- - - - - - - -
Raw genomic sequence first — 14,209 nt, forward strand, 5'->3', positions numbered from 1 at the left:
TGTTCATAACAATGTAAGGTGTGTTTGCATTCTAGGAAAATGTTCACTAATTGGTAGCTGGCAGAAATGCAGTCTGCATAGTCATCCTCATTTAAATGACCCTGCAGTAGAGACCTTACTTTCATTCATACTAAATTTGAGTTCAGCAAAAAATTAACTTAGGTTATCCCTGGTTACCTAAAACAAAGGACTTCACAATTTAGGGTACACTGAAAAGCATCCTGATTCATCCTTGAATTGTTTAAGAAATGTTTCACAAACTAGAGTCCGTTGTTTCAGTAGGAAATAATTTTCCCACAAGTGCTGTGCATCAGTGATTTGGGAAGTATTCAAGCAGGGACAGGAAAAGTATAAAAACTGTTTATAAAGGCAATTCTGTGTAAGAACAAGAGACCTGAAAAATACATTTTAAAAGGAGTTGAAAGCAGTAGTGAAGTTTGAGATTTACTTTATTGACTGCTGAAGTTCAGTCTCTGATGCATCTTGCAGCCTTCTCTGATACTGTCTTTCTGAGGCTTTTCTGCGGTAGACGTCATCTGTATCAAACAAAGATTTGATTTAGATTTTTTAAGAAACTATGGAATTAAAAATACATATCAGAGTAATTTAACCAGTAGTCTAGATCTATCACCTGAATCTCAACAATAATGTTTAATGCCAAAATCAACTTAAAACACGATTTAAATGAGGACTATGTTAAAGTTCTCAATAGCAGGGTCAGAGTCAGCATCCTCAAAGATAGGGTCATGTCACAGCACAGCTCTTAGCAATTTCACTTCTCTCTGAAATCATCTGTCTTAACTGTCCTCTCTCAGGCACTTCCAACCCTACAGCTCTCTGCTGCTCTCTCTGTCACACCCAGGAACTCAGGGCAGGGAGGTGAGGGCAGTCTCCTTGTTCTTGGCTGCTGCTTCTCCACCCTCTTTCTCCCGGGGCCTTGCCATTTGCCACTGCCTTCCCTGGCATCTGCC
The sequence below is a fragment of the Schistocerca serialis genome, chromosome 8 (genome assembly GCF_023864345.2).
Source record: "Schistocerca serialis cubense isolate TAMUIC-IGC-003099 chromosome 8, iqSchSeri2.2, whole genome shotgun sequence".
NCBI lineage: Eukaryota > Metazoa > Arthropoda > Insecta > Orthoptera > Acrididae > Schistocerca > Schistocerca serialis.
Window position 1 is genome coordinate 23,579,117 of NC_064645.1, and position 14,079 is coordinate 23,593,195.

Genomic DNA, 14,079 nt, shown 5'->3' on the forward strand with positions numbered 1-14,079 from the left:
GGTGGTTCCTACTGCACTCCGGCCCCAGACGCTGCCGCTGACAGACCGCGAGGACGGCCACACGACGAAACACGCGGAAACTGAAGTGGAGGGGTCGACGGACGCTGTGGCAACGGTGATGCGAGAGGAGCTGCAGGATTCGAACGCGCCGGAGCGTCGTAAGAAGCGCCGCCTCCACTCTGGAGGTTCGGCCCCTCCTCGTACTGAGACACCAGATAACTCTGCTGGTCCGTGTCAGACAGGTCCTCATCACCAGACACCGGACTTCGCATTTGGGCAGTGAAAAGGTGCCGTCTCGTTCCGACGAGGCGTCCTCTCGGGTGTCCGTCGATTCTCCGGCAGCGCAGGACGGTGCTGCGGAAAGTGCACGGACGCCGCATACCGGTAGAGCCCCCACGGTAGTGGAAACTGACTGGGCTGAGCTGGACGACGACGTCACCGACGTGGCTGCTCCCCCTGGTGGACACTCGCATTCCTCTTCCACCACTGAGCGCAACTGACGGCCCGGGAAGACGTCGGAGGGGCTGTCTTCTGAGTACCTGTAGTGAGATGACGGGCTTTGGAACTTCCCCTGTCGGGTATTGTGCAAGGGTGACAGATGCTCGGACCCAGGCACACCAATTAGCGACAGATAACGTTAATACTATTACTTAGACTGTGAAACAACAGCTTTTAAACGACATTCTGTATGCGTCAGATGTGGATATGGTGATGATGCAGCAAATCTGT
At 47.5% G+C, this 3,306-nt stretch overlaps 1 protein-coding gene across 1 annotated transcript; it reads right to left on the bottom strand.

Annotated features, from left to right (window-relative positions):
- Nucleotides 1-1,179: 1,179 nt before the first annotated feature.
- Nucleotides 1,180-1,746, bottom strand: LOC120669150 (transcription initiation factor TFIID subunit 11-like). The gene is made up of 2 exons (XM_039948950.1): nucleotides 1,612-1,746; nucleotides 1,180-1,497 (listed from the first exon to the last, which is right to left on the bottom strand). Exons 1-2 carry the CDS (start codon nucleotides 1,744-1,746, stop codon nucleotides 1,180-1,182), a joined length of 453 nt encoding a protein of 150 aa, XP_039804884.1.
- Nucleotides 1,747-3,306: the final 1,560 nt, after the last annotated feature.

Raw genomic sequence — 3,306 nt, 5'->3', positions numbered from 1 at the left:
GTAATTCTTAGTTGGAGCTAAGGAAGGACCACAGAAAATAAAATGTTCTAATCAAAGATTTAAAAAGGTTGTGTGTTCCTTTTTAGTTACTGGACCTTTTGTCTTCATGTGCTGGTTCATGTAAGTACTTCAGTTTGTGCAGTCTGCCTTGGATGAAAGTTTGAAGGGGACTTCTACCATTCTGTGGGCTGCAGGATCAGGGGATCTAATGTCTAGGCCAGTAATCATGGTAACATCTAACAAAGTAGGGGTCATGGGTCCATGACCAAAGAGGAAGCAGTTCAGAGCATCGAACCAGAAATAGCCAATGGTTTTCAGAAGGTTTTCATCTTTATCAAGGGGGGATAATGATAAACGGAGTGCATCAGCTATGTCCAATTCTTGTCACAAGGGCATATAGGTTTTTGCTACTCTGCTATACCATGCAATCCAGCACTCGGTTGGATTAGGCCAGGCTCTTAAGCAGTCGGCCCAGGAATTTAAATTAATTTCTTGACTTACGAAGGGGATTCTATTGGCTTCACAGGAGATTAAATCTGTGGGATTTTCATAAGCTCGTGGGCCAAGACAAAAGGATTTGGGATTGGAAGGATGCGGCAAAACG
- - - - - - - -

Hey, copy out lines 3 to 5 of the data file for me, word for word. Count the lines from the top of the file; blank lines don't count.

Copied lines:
The sequence below is a fragment of the Schistocerca serialis genome, chromosome 8 (genome assembly GCF_023864345.2).
Source record: "Schistocerca serialis cubense isolate TAMUIC-IGC-003099 chromosome 8, iqSchSeri2.2, whole genome shotgun sequence".
NCBI lineage: Eukaryota > Metazoa > Arthropoda > Insecta > Orthoptera > Acrididae > Schistocerca > Schistocerca serialis.